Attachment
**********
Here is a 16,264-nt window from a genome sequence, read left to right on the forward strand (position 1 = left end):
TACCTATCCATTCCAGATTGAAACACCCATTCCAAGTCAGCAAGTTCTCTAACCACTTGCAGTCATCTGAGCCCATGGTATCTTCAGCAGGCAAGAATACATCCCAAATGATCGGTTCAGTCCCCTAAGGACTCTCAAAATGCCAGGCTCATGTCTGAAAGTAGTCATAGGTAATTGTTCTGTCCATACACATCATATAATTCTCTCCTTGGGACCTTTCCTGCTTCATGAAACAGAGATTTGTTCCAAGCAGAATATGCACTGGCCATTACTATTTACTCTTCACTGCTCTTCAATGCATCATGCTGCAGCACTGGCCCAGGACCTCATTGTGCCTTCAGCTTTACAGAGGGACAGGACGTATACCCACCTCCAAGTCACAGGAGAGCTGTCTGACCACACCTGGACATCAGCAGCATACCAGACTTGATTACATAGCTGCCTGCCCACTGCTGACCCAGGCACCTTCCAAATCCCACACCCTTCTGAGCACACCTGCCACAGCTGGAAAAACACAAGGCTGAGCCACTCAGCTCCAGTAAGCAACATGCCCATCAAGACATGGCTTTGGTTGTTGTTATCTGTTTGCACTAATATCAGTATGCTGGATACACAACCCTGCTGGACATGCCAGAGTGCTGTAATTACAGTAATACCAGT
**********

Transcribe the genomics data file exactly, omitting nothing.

Here is a 16,264-nt window from a genome sequence, read left to right on the forward strand (position 1 = left end):
TACCTATCCATTCCAGATTGAAACACCCATTCCAAGTCAGCAAGTTCTCTAACCACTTGCAGTCATCTGAGCCCATGGTATCTTCAGCAGGCAAGAATACATCCCAAATGATCGGTTCAGTCCCCTAAGGACTCTCAAAATGCCAGGCTCATGTCTGAAAGTAGTCATAGGTAATTGTTCTGTCCATACACATCATATAATTCTCTCCTTGGGACCTTTCCTGCTTCATGAAACAGAGATTTGTTCCAAGCAGAATATGCACTGGCCATTACTATTTACTCTTCACTGCTCTTCAATGCATCATGCTGCAGCACTGGCCCAGGACCTCATTGTGCCTTCAGCTTTACAGAGGGACAGGACGTATACCCACCTCCAAGTCACAGGAGAGCTGTCTGACCACACCTGGACATCAGCAGCATACCAGACTTGATTACATAGCTGCCTGCCCACTGCTGACCCAGGCACCTTCCAAATCCCACACCCTTCTGAGCACACCTGCCACAGCTGGAAAAACACAAGGCTGAGCCACTCAGCTCCAGTAAGCAACATGCCCATCAAGACATGGCTTTGGTTGTTGTTATCTGTTTGCACTAATATCAGTATGCTGGATACACAACCCTGCTGGACATGCCAGAGTGCTGTAATTACAGTAATACCAGT